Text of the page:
What it sounds like to me

Part of the reason I've been thinking of this is because of a recent documentary on Netflix about Rachel Dolezal.  I watched it about 65% because of its insanely clever pun title, The Rachel Divide.  In short, it's about a woman who has committed racial fraudulence, passing herself off as black.  To me, the issue was not her self-identity but that she profited from it.  She was using blackness as a prop for her own identity politics and was heavily involved in movements such as Black Lives Matters.  She was an ally who had taken away the voice from those who she claimed to be championing.  That, in a nutshell, is "cultural appropriation" at its worst.

Sampling other cultures is fine as long as you're not stepping over anyone in the process or taking away their voice.  We need to get rid of the term "cultural appropriation" altogether and start calling it what it really is: racism.

People who sample elements from other cultures because they like the look of it (for example, white people in cornrows) are not mocking the culture or taking anything away from it.  Imitation is the sincerest form of flattery, after all.  It's only when that imitation is used to mock, profit, or deceive that it becomes an issue. (Full disclosure: I have a Mohawk.)

Now, don't get me wrong.  There's a fuzzy gray area.  For example, I had a white friend who went to a Japanese culture festival in Little Toyko and wore a yukata that she had received as a gift from a friend who went to Japan.  She was hesitant to wear it because of "cultural appropriation."  Except that a yukata is the accepted thing to wear in those circumstances.  If you're a guy at a Jewish wedding, you put on a yarmulke even if you aren't Jewish, right?  In these instances, it's a matter of respect, and knowing enough about the culture to know what is and is not appropriate.  It's more respectful to wear a yukata to a celebration of Japanese culture than, say, jorts and a Daddy's Lil' Monster t-shirt (the cultural uniform of the basic white girl).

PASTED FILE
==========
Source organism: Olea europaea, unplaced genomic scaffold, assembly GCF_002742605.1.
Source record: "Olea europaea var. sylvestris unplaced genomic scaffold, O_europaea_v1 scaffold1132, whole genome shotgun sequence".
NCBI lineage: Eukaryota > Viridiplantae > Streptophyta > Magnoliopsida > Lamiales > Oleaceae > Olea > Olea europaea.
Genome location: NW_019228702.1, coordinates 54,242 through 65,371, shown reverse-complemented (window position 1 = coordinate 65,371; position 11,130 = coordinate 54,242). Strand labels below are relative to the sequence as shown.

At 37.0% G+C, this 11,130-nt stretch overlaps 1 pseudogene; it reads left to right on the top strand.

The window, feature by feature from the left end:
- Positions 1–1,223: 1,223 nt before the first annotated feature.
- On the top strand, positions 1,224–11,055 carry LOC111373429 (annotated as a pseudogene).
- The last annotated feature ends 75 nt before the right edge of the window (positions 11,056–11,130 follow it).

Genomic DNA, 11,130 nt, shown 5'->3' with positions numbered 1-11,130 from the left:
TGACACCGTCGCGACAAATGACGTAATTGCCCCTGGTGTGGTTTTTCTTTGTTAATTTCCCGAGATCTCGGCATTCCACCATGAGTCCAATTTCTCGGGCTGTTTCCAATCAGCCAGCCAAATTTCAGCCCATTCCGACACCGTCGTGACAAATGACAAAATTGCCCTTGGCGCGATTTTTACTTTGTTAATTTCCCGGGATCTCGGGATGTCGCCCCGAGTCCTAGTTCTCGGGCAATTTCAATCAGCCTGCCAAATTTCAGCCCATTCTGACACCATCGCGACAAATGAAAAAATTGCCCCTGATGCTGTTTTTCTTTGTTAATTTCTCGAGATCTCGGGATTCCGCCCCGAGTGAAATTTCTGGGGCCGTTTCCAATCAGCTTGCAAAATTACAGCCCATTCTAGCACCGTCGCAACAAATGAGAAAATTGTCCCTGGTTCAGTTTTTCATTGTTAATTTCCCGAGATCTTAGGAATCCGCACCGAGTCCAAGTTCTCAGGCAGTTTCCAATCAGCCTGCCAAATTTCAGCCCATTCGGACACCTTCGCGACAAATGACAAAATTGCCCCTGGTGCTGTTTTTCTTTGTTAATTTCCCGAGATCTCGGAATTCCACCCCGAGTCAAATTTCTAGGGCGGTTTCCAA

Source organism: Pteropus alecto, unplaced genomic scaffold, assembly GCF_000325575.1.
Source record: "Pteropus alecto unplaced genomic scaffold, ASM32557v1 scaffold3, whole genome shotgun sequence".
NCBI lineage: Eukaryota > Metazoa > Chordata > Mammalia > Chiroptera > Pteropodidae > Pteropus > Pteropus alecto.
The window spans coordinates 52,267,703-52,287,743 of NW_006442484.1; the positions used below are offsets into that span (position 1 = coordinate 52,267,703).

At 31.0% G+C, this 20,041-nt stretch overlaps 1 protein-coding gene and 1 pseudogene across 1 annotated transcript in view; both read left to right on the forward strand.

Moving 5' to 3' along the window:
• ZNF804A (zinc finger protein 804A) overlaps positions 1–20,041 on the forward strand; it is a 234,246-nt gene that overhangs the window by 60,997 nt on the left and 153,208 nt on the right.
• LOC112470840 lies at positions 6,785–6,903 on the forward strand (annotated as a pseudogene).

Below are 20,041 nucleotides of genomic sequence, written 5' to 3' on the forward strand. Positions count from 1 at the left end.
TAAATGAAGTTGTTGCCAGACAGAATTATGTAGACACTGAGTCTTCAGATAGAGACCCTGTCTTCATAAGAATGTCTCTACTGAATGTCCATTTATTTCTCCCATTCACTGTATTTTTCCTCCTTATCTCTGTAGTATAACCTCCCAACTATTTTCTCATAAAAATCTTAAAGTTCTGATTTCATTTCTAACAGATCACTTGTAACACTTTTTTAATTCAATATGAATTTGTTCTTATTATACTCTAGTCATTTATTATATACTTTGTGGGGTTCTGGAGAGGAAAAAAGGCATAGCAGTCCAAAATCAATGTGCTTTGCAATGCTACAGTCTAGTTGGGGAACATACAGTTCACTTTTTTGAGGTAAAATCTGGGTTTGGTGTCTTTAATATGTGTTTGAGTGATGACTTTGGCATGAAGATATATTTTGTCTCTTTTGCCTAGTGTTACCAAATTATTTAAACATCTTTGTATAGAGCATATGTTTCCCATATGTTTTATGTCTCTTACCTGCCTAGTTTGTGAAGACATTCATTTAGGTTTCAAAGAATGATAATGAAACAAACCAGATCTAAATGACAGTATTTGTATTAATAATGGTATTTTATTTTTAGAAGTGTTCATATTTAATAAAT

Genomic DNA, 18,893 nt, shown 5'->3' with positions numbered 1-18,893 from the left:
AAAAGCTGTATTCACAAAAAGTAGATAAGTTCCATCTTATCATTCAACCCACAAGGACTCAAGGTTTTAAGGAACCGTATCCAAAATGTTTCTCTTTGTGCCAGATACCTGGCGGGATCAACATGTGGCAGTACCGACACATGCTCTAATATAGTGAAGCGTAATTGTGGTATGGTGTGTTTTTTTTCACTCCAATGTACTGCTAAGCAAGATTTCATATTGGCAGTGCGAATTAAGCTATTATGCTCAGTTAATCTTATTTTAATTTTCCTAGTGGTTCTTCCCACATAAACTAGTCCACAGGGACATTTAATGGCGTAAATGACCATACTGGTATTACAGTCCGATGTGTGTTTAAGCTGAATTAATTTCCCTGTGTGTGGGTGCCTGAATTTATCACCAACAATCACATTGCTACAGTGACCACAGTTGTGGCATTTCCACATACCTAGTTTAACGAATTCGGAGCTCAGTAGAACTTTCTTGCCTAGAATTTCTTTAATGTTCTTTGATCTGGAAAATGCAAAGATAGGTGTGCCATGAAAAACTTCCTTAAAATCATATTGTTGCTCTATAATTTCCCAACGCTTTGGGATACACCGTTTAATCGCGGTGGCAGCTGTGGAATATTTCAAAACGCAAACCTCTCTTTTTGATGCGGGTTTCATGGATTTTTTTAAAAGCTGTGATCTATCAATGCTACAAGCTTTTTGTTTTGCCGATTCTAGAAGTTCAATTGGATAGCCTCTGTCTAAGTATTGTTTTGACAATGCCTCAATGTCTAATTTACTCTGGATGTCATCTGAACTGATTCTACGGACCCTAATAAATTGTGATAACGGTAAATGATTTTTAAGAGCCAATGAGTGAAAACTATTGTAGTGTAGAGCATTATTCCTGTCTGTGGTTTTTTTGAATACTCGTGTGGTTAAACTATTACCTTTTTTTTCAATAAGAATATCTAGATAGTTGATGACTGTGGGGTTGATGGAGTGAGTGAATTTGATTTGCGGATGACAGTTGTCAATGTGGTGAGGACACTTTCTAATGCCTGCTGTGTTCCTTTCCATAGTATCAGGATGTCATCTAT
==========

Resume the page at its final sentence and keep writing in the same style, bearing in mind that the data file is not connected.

On the other hand, when I went to see Black Panther (shout-out to the last two memes!), I sure as hell didn't dress up.  It just wasn't my place to do so.  That movie wasn't made for me and that character wasn't made for me, and while I enjoyed it thoroughly, drawing attention to myself and taking it away from others would have been wrong.

Subtle, quiet support.
I wore a knit cap and a necklace that were both from Africa.
No cosplay.

I guess what I'm saying is, the burden of ensuring that one doesn't accidentally do something shit-headed really falls on the individual.

As for the rest of us, we need to stop focusing on stupid, tiny issues to make ourselves feel superior.  And by "rest of us," I mostly mean white people, honestly.  The ancestry of Americans is such a mash-up of other cultures that I see no reason why we can't celebrate them and borrow stylistic elements.

Without cultural appropriation, we wouldn't have The Village People.

If you're the type of person who feels uncomfortable wearing clothes from other cultures, then don't.  But don't police others and tell them that they can't pay tribute to other cultures.  The dissemination of culture is fundamental to Americans.

 We're culturally appropriating the Borg.

It's time to stop focusing on microaggressions and start focusing on macroaggressions.  There is no such thing as cultural appropriation.  There's cultural misappropriation, aka cultural mockery or cultural disrespect, which is racism.  And there's multiculturalism, which is the respectful sharing and blending and celebration of cultures, which is not racism.

Multiculturalism benefits our society and strengthens us as human beings.  Shaming white people for wearing dreads doesn't actually help society; it's activism without any teeth, bark with no bite, shameless, self-aggrandizing value-signalling without purpose.  (Side note: white people, dreads look bad on you.  Please stop.)

We have a lot to learn from each other, and that means sharing and mixing culture.  And that's not appropriation.

A great man once said, “In times of crisis, the wise build bridges, while the foolish build barriers. We must find a way to look after one another as if we were one single tribe.”  

And that man's name?  

King T'Challa.  Aka, Black Panther.